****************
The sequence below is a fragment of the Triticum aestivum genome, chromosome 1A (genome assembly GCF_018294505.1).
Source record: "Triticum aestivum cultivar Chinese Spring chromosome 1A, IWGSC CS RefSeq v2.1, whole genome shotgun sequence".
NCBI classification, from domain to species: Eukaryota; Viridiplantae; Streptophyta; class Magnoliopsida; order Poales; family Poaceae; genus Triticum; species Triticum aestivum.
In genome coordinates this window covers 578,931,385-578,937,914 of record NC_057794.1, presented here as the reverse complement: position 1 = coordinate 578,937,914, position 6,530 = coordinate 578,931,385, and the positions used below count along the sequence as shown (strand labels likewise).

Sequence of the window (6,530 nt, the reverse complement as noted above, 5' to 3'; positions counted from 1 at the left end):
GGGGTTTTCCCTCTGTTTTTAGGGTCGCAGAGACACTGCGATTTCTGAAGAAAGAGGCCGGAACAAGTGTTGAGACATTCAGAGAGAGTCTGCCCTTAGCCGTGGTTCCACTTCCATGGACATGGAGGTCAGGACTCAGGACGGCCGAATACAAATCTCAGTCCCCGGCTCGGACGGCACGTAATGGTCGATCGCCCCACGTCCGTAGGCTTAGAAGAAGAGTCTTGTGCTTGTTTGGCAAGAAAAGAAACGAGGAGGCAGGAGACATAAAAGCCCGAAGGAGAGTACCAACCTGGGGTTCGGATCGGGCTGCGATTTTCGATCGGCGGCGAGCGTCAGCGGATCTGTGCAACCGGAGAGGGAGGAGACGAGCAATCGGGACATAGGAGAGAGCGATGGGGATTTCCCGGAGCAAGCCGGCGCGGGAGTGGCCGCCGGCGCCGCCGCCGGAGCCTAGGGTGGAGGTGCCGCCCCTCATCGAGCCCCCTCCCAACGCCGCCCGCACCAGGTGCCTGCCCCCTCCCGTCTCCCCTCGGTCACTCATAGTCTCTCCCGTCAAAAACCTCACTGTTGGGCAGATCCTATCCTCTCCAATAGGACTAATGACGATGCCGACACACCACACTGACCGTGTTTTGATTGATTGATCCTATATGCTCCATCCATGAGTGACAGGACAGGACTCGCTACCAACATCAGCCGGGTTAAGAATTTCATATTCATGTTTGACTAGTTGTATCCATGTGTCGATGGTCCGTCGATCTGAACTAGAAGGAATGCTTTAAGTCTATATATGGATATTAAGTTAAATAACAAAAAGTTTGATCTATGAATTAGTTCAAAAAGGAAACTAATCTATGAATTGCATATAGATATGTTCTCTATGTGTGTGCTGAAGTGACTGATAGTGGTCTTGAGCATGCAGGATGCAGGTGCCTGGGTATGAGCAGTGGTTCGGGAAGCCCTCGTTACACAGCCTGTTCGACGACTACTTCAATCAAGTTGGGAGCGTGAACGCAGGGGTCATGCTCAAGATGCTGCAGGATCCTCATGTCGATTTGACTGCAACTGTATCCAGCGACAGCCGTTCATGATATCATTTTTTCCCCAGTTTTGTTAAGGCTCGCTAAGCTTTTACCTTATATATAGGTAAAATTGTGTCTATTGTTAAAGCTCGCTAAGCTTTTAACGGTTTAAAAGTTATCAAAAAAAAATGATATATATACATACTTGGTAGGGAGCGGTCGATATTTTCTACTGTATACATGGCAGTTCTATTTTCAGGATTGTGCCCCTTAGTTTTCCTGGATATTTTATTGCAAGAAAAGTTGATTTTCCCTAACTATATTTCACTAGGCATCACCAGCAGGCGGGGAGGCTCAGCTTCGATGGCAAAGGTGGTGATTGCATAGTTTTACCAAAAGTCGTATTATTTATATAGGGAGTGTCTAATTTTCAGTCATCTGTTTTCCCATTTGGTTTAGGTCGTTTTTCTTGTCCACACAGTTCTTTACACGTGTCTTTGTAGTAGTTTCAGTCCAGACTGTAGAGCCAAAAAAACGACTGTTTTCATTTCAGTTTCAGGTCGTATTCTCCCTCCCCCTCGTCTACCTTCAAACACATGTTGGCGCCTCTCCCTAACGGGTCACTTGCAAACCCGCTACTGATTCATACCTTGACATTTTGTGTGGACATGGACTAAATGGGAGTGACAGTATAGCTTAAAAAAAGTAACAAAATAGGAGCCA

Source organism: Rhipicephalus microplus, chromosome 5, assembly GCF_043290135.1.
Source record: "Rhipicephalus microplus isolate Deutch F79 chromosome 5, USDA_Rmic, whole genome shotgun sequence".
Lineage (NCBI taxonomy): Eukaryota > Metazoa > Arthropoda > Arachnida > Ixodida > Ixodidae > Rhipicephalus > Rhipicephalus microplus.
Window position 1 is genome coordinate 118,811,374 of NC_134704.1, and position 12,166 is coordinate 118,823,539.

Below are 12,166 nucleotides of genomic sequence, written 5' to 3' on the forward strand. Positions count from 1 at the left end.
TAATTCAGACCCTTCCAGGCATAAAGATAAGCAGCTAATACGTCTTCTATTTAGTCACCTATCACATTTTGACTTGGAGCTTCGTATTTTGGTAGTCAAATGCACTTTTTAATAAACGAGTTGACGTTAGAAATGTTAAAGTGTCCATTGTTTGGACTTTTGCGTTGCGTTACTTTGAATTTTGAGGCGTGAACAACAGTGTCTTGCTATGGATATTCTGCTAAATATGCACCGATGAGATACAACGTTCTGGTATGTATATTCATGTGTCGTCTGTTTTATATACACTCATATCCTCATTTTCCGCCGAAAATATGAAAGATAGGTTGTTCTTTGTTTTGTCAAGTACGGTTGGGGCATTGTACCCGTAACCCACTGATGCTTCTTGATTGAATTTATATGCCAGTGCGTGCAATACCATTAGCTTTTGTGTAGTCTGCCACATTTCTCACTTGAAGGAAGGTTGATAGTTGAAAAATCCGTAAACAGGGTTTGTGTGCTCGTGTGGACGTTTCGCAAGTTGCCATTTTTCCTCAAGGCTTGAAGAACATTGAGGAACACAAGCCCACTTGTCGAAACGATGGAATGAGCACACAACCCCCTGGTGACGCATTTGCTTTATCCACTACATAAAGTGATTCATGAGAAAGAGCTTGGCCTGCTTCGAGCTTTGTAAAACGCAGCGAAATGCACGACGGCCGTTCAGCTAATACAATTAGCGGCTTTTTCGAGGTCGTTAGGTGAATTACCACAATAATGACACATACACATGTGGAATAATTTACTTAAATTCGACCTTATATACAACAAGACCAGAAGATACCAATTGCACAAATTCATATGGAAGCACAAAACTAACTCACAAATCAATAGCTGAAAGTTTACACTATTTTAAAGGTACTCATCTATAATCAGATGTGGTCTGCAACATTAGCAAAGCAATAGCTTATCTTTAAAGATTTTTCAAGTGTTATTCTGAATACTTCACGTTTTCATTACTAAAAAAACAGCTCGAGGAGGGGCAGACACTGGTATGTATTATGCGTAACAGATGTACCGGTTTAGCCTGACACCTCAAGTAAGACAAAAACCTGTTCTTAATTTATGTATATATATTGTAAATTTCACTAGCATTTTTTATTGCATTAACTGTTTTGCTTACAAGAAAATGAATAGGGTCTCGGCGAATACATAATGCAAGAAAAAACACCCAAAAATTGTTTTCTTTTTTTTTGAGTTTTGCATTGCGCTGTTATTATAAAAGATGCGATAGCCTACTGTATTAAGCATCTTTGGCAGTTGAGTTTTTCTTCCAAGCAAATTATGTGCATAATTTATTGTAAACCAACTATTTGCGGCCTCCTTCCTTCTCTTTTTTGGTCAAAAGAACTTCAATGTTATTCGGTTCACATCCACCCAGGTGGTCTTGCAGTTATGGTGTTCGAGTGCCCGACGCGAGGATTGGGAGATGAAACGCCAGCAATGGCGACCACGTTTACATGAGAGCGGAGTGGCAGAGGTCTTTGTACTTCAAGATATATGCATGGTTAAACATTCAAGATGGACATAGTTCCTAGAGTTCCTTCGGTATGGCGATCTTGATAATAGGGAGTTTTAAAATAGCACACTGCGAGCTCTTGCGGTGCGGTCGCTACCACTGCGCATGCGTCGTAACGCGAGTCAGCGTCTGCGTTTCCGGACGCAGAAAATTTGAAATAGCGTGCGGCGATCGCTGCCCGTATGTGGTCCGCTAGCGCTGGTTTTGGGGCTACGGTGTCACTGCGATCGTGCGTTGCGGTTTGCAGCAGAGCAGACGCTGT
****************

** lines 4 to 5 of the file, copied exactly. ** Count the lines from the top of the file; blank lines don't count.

In genome coordinates this window covers 578,931,385-578,937,914 of record NC_057794.1, presented here as the reverse complement: position 1 = coordinate 578,937,914, position 6,530 = coordinate 578,931,385, and the positions used below count along the sequence as shown (strand labels likewise).

Sequence of the window (6,530 nt, the reverse complement as noted above, 5' to 3'; positions counted from 1 at the left end):